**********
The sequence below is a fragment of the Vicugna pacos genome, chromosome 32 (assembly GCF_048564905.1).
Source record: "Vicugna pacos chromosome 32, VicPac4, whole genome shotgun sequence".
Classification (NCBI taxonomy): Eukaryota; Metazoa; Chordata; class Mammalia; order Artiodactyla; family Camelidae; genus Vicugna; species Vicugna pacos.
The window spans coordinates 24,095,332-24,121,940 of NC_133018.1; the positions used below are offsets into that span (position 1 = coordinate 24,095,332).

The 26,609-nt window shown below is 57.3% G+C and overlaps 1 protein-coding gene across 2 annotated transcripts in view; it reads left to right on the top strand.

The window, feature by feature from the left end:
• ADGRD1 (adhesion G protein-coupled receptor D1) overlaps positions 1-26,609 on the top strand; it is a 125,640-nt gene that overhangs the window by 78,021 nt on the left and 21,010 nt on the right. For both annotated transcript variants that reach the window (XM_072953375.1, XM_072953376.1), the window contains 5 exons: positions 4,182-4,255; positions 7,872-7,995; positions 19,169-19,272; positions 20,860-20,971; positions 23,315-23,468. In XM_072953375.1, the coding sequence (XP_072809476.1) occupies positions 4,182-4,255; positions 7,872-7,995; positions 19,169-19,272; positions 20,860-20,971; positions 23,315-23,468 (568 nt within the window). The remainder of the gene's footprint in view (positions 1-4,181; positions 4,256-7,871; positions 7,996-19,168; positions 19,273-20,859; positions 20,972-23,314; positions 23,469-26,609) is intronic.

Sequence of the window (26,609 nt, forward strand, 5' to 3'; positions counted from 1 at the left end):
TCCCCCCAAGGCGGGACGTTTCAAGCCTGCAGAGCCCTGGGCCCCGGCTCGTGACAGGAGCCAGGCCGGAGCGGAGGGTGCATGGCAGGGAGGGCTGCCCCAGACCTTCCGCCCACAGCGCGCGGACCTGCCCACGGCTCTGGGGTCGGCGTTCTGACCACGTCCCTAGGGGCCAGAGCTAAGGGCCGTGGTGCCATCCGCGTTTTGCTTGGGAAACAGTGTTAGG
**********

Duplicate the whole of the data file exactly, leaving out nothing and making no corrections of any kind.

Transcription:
The sequence below is a fragment of the Vicugna pacos genome, chromosome 32 (assembly GCF_048564905.1).
Source record: "Vicugna pacos chromosome 32, VicPac4, whole genome shotgun sequence".
Classification (NCBI taxonomy): Eukaryota; Metazoa; Chordata; class Mammalia; order Artiodactyla; family Camelidae; genus Vicugna; species Vicugna pacos.
The window spans coordinates 24,095,332-24,121,940 of NC_133018.1; the positions used below are offsets into that span (position 1 = coordinate 24,095,332).

The 26,609-nt window shown below is 57.3% G+C and overlaps 1 protein-coding gene across 2 annotated transcripts in view; it reads left to right on the top strand.

The window, feature by feature from the left end:
• ADGRD1 (adhesion G protein-coupled receptor D1) overlaps positions 1-26,609 on the top strand; it is a 125,640-nt gene that overhangs the window by 78,021 nt on the left and 21,010 nt on the right. For both annotated transcript variants that reach the window (XM_072953375.1, XM_072953376.1), the window contains 5 exons: positions 4,182-4,255; positions 7,872-7,995; positions 19,169-19,272; positions 20,860-20,971; positions 23,315-23,468. In XM_072953375.1, the coding sequence (XP_072809476.1) occupies positions 4,182-4,255; positions 7,872-7,995; positions 19,169-19,272; positions 20,860-20,971; positions 23,315-23,468 (568 nt within the window). The remainder of the gene's footprint in view (positions 1-4,181; positions 4,256-7,871; positions 7,996-19,168; positions 19,273-20,859; positions 20,972-23,314; positions 23,469-26,609) is intronic.

Sequence of the window (26,609 nt, forward strand, 5' to 3'; positions counted from 1 at the left end):
TCCCCCCAAGGCGGGACGTTTCAAGCCTGCAGAGCCCTGGGCCCCGGCTCGTGACAGGAGCCAGGCCGGAGCGGAGGGTGCATGGCAGGGAGGGCTGCCCCAGACCTTCCGCCCACAGCGCGCGGACCTGCCCACGGCTCTGGGGTCGGCGTTCTGACCACGTCCCTAGGGGCCAGAGCTAAGGGCCGTGGTGCCATCCGCGTTTTGCTTGGGAAACAGTGTTAGG